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Waimea-by-Jamie-Brisicksm
"...there was a dark cloud that hung over the “Seven Mile Miracle” in the ‘40s and ‘50s."

There’s the North Shore that we see each winter during the Triple Crown—the team houses and the Foodlands and the food trucks. Then there’s that other North Shore, the one that laid the foundations for what goes on today. That one started in 1938, when Wally Froiseth, John Kelly, Gene Smith, and Lorrin Harrison drove from Honolulu out to Sunset Beach to ride big, heavy waves on big, heavy boards. Others joined them—George Downing pioneered Laniakea; Walter Hoffman, Henry Preece, and Buzzy Trent streaked right at Haleiwa. Waimea Bay was ridden for the first time in 1957 by Greg Noll, Mickey Muñoz, and Pat Curren. Phil Edwards broke the ice at Pipeline in 1961. The rural North Shore soon became a surf destination.

But there was a dark cloud that hung over the “Seven Mile Miracle” in the ‘40s and ‘50s.

On December 22, 1943, Dickie Cross and Woody Brown paddled out at Sunset Beach. The waves were eight-foot and rising. It was late afternoon.

A succession of big sets came in, each larger than the one before. Cross and Brown had to paddle out, out, out to avoid wearing the wrath of the Pacific on the head. They found themselves in what seemed like the middle of the ocean, mountainous swells looming all around them.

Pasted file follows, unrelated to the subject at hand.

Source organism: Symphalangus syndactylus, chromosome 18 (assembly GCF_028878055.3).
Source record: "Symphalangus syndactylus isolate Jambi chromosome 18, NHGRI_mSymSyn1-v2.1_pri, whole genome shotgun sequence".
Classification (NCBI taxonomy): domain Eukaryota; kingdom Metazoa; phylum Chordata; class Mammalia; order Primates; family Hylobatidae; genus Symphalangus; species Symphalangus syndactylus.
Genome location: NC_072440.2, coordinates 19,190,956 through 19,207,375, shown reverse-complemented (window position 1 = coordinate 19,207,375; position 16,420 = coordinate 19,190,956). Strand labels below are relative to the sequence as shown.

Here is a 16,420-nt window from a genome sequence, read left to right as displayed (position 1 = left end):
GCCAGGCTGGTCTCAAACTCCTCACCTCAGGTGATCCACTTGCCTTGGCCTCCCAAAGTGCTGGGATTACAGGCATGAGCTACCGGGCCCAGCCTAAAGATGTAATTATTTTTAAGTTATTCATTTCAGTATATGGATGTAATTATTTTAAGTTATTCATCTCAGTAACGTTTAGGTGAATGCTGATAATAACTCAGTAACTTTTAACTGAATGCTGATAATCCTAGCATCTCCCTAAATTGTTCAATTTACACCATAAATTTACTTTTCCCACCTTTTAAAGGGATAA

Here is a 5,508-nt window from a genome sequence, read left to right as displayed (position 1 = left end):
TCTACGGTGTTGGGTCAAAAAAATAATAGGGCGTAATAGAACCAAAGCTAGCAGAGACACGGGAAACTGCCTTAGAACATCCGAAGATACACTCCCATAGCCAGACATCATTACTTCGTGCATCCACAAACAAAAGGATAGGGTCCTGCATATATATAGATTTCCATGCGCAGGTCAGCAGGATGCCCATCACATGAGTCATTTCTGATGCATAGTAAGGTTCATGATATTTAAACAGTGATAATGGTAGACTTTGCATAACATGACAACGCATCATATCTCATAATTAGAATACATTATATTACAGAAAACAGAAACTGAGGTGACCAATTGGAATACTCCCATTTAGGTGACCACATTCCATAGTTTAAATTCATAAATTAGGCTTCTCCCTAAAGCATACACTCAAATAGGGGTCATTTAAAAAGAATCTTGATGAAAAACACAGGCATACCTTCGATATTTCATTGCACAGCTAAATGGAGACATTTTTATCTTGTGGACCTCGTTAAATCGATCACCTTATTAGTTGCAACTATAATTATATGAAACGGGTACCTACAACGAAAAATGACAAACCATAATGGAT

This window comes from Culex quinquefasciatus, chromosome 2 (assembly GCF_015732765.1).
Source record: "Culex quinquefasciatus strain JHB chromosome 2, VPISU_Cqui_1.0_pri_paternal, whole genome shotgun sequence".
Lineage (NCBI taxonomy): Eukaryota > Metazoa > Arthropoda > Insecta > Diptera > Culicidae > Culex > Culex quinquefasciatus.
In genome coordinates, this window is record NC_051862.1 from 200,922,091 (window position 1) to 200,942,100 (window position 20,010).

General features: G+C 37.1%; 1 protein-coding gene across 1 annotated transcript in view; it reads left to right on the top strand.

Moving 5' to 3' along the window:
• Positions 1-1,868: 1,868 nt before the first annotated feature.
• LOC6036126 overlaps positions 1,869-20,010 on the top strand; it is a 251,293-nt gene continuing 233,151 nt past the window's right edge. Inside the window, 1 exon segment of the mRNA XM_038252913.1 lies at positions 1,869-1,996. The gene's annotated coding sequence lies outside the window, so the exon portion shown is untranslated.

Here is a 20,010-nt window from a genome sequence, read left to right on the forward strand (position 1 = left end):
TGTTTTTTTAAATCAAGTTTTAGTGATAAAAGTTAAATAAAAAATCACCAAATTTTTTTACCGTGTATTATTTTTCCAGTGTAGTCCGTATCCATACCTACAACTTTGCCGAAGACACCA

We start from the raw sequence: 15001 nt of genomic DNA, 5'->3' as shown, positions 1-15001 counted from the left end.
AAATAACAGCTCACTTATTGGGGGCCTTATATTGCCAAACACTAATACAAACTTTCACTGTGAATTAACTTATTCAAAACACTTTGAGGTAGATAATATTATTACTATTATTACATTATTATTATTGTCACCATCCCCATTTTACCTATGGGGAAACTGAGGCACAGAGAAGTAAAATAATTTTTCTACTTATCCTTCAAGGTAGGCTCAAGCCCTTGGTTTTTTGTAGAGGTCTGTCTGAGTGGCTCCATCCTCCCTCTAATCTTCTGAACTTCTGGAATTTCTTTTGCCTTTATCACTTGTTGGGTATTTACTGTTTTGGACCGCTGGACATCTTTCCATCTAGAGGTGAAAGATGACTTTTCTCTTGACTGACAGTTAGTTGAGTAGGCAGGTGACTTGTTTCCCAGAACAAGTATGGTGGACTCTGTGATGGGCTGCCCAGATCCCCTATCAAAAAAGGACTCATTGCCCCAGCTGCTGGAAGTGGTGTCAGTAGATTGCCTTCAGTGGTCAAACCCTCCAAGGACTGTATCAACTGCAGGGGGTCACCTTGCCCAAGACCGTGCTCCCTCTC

The infamous Sunset rip tide was too strong to fight. They elected to paddle the two-and-a-half miles down to Waimea in the hopes of an easy way to shore. By the time they got there it was closing out. Brown managed to sneak between clean up sets and washed to shore, unconscious. He would survive. Cross was not so fortunate. He bolted to shore hastily, got caught by a giant closeout set, and was never seen again.

Greg Noll referred to it as the “Waimea taboo”—that miasma of fear that kept surfers away from riding the break until 1957.

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Jamie Brisick is a writer, photographer, and director. He surfed on the ASP world tour from 1986 to 1991. He has since documented surf culture extensively. His books include Becoming Westerly: Surf Champion Peter Drouyn’s Transformation into Westerly Windina, Roman & Williams: Things We Made, We Approach Our Martinis With Such High Expectations, Have Board, Will Travel: The Definitive History of Surf, Skate, and Snow, and The Eighties at Echo Beach. His writings and photographs have appeared in The Surfer’s Journal, The New York Times, and The Guardian. He was the editor of Surfing magazine from 1998-2000, and is presently the global editor of Huck. In 2008 he was awarded a Fulbright Fellowship. He lives in Los Angeles. For more of his work check out jamiebrisick.com & @jamiebrisick